I’d like to see colleges and universities recover their proper selves after decades of misdirection. If the rise of online education promotes that spirit of self-reform, all the better. But I also see merit in most of the forms of online education taken on their own terms. They do some things extraordinarily well. As it happens, liberal education in the traditional sense is probably not destined to be among those things, but that simply means we should prepare for a “disaggregation” of higher education.
Not everyone is happy with the prospect of that disaggregation. In my experience a great many academics have fierce loyalty to the notion that residential colleges and universities are first-tier institutions and online learning preys on those who don’t know better and gives them an inferior education. In any case, a new genre of academic writing has begun to emerge, exemplified by Andrew Delbanco’s College: What It Was, Is, and Should Be, in which scholars create a new apologetics for residential liberal arts education.
Professor Stan Altman in the School of Public Affairs at Baruch College in New York City has launched another venture along these lines. Altman is director of “The Higher Education Innovations Project” that looks for “inexpensive and effective approaches in public higher education.” The Project’s programmatic statement voices “doubt about the value of MOOCs as standalone solutions for the problems troubling us” but allows that “net-based resources” may “enlarge faculty capacities and expand classroom time available for discussion and collaborative learning.” Altman’s diagnosis of what ails higher ed goes beyond the online wolf at the door, but it isn’t hard to see its breath behind the Project’s focus on rising tuition, student debt, teaching values and creativity, reduced enrollments in the humanities, and commitment to excellent teaching.
These are all elements in the new effort to create a wolf-exclusion zone around traditional forms of higher education. Values are back in; gradgrindian calculations of utility are out. I applaud Altman’s initiative, supported by the Shelley and Donald Rubin Foundation. One of the Project’s realizations is a series of symposia on Higher Education Innovations. I attended one of these in which the guest speaker was Thomas Rochon, the president of Ithaca College.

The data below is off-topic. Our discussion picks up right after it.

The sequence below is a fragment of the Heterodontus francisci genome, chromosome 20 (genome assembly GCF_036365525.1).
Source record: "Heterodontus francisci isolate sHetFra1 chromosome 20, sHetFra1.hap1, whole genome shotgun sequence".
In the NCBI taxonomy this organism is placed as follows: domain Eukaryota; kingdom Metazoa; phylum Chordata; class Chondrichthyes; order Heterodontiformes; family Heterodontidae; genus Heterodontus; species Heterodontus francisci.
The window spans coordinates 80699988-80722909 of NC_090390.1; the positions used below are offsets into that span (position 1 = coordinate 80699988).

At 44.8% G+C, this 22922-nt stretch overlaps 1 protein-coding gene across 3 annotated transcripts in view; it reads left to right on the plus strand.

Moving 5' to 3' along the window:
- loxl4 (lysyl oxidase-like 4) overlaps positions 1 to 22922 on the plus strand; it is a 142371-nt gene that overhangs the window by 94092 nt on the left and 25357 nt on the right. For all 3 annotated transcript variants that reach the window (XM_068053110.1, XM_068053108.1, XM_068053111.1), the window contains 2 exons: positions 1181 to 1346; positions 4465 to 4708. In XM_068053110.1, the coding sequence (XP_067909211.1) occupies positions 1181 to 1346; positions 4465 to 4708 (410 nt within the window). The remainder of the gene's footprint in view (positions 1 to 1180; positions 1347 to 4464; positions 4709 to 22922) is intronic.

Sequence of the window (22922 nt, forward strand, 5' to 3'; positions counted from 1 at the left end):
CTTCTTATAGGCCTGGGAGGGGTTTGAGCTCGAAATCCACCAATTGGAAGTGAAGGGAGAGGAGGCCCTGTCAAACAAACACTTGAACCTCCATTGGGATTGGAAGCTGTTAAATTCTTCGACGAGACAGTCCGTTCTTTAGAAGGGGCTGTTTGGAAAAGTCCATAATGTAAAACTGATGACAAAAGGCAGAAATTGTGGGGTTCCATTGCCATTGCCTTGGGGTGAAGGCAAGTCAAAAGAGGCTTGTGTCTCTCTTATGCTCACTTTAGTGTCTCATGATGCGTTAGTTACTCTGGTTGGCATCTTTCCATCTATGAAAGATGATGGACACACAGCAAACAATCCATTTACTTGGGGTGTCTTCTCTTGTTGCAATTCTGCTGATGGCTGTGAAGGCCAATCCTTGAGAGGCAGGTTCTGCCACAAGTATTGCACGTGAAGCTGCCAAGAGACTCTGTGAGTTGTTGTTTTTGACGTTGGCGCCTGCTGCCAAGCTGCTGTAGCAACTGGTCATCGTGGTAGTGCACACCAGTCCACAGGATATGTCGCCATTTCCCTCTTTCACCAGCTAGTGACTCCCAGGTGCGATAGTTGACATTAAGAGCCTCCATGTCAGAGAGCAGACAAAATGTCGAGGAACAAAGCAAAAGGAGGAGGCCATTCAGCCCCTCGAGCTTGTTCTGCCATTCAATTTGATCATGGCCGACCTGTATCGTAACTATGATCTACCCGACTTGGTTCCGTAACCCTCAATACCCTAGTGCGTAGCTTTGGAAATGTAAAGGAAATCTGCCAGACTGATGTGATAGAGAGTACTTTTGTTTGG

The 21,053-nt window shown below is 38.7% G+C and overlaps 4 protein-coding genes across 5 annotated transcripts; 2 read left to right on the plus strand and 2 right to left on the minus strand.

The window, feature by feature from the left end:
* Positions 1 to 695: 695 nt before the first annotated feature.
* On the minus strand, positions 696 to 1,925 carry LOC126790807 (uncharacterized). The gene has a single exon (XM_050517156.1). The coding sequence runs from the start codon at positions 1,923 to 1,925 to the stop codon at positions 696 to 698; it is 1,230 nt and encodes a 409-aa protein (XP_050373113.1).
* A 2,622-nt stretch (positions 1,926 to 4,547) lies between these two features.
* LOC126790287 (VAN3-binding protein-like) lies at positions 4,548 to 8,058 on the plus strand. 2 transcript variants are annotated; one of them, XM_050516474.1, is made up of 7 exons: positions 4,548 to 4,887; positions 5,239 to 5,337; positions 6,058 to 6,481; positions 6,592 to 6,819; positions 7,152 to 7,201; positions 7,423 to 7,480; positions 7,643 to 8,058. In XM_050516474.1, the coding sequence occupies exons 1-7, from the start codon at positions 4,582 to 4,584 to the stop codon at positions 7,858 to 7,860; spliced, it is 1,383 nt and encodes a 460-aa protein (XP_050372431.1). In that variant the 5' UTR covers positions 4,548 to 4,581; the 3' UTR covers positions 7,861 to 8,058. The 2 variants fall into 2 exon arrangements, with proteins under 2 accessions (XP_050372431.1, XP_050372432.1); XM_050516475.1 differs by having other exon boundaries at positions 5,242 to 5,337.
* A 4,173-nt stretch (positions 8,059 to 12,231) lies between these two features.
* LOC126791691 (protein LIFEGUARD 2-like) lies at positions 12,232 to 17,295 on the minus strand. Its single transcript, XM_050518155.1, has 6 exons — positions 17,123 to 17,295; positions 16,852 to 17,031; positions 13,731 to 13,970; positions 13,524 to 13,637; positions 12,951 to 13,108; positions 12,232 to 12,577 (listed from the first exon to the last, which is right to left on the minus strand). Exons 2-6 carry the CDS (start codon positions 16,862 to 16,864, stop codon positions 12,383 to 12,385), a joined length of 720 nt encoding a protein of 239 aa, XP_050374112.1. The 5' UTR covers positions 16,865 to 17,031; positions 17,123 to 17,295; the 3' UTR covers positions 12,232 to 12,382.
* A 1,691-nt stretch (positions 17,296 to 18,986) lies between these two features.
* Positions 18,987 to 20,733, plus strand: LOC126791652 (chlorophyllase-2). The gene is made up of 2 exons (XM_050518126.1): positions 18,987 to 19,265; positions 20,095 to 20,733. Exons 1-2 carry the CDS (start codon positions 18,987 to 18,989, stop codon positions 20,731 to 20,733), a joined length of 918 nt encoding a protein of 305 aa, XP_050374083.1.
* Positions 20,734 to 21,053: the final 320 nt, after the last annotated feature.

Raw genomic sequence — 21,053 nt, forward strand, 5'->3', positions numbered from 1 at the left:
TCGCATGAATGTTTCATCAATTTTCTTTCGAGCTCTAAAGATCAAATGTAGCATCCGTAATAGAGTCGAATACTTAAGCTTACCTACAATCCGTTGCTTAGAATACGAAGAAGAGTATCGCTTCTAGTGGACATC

President Rochon explained what Ithaca College is doing to combat the wolf menace. It was a pitch-perfect talk in balancing peril with measured confidence. I went because the announcement mentioned that Rochon would be talking about his college’s new “core curriculum,” a topic of abiding concern to the National Association of Scholars.
Some context: Ithaca College is an expensive undergraduate college in upstate New York. It was originally founded in 1892 as a music conservatory and some sixteen percent of its bachelor’s degrees are still awarded in music. Its most popular degree program (18.5 percent of degrees) is communications. Business, Health Sciences, and “Humanities and Science” covers the rest. The enrollment is 6,723. Of considerable worry to President Rochon is that the college makes the U.S. Department of Education’s list of the top fifty colleges for highest net prices. The net price (tuition minus discounts) for 2011-2012 was $31,811, which earned Ithaca the position of 48th most expensive college in the nation.
Ithaca is a respectable college but very few would place it in the top 48 in the country for the quality of its undergraduate education programs. That presents an acute problem for the college administration. It can try to curtail its prices, but it cannot expect to compete on price in an increasingly competitive market, so it has shifted to an attempt to distinguish itself on quality.